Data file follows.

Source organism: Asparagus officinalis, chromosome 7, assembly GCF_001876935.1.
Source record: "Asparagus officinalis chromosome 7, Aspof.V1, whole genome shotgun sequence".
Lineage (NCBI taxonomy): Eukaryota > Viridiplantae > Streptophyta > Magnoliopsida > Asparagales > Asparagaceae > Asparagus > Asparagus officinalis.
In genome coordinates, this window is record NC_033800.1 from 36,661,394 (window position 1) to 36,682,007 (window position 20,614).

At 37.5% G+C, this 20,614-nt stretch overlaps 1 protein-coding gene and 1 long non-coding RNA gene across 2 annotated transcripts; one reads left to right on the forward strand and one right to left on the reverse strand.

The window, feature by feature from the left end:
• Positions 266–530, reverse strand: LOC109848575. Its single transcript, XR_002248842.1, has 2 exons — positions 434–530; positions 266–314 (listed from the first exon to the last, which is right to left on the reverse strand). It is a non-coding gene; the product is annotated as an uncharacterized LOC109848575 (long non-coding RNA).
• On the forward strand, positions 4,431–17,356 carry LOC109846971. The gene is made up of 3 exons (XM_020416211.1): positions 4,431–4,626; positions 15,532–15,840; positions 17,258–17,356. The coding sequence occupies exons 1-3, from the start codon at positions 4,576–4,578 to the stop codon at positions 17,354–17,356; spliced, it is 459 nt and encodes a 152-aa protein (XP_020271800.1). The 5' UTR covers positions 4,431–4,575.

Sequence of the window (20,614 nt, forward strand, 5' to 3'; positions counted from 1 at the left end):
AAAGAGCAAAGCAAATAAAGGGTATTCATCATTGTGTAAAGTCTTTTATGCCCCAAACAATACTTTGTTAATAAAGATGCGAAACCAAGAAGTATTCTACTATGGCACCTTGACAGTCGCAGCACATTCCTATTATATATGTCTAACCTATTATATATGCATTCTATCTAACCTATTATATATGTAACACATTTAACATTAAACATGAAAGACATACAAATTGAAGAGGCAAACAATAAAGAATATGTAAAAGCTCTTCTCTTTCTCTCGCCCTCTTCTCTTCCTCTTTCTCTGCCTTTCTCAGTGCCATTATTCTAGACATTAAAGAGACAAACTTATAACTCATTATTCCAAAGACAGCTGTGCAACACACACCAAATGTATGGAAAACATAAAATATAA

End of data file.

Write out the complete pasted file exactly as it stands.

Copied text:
Source organism: Asparagus officinalis, chromosome 7, assembly GCF_001876935.1.
Source record: "Asparagus officinalis chromosome 7, Aspof.V1, whole genome shotgun sequence".
Lineage (NCBI taxonomy): Eukaryota > Viridiplantae > Streptophyta > Magnoliopsida > Asparagales > Asparagaceae > Asparagus > Asparagus officinalis.
In genome coordinates, this window is record NC_033800.1 from 36,661,394 (window position 1) to 36,682,007 (window position 20,614).

At 37.5% G+C, this 20,614-nt stretch overlaps 1 protein-coding gene and 1 long non-coding RNA gene across 2 annotated transcripts; one reads left to right on the forward strand and one right to left on the reverse strand.

The window, feature by feature from the left end:
• Positions 266–530, reverse strand: LOC109848575. Its single transcript, XR_002248842.1, has 2 exons — positions 434–530; positions 266–314 (listed from the first exon to the last, which is right to left on the reverse strand). It is a non-coding gene; the product is annotated as an uncharacterized LOC109848575 (long non-coding RNA).
• On the forward strand, positions 4,431–17,356 carry LOC109846971. The gene is made up of 3 exons (XM_020416211.1): positions 4,431–4,626; positions 15,532–15,840; positions 17,258–17,356. The coding sequence occupies exons 1-3, from the start codon at positions 4,576–4,578 to the stop codon at positions 17,354–17,356; spliced, it is 459 nt and encodes a 152-aa protein (XP_020271800.1). The 5' UTR covers positions 4,431–4,575.

Sequence of the window (20,614 nt, forward strand, 5' to 3'; positions counted from 1 at the left end):
AAAGAGCAAAGCAAATAAAGGGTATTCATCATTGTGTAAAGTCTTTTATGCCCCAAACAATACTTTGTTAATAAAGATGCGAAACCAAGAAGTATTCTACTATGGCACCTTGACAGTCGCAGCACATTCCTATTATATATGTCTAACCTATTATATATGCATTCTATCTAACCTATTATATATGTAACACATTTAACATTAAACATGAAAGACATACAAATTGAAGAGGCAAACAATAAAGAATATGTAAAAGCTCTTCTCTTTCTCTCGCCCTCTTCTCTTCCTCTTTCTCTGCCTTTCTCAGTGCCATTATTCTAGACATTAAAGAGACAAACTTATAACTCATTATTCCAAAGACAGCTGTGCAACACACACCAAATGTATGGAAAACATAAAATATAA